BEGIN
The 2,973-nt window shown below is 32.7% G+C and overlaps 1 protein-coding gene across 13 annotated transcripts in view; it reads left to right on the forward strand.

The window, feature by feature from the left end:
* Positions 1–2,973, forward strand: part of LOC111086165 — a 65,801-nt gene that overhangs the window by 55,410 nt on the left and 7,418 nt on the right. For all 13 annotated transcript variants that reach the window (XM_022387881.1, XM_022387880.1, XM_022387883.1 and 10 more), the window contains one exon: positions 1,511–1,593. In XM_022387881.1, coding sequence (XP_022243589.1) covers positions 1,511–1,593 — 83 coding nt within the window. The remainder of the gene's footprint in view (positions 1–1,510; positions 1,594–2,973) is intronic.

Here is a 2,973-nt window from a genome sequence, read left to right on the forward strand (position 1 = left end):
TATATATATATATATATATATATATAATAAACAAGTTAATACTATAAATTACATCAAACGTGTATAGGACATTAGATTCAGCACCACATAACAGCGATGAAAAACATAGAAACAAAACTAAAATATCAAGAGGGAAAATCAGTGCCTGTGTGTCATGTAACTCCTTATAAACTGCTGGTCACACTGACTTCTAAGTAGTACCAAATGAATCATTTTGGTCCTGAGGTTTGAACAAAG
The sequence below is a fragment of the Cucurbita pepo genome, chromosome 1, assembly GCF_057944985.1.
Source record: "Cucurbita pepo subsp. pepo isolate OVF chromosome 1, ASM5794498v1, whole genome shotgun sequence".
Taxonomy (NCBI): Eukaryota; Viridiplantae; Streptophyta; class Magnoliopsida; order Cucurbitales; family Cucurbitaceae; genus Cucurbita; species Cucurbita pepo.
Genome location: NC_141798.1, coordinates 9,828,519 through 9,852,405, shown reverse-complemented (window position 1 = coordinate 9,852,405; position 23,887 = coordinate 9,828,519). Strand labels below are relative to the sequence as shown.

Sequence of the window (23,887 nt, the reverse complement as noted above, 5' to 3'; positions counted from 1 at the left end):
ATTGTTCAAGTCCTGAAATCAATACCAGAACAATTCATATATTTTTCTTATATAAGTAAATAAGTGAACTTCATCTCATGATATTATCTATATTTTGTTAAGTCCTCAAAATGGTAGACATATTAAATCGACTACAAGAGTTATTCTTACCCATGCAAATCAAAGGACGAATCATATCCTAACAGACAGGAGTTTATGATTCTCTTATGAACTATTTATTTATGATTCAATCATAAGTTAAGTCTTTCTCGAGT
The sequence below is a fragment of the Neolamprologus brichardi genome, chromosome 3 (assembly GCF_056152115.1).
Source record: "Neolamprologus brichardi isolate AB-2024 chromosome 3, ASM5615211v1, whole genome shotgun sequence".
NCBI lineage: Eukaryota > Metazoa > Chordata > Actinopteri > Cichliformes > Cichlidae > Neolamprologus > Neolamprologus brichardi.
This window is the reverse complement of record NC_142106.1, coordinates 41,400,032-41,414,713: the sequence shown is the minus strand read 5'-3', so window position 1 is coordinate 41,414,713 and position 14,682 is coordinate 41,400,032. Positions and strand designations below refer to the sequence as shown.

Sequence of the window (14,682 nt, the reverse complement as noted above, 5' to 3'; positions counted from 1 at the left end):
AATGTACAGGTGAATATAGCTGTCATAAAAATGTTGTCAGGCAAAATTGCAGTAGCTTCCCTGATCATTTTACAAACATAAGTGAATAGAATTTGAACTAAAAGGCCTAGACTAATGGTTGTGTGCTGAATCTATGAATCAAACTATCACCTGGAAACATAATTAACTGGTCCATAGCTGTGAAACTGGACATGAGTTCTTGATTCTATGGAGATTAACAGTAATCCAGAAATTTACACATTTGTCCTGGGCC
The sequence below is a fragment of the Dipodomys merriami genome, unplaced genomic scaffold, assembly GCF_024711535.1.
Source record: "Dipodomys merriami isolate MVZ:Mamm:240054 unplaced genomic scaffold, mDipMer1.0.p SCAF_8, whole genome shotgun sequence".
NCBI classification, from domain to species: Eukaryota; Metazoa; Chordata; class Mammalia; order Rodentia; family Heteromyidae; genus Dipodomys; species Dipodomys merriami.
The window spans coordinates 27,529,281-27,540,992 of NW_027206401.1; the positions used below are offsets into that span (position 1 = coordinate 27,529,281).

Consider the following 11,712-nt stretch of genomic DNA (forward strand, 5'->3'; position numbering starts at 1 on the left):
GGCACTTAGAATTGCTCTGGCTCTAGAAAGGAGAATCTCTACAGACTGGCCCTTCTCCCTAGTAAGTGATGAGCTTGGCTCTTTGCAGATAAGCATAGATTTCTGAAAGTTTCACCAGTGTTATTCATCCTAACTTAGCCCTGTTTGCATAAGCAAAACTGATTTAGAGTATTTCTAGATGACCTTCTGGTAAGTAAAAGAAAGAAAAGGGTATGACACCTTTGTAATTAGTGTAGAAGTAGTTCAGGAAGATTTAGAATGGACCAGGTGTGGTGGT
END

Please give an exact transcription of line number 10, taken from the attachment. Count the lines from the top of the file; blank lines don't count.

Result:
Sequence of the window (23,887 nt, the reverse complement as noted above, 5' to 3'; positions counted from 1 at the left end):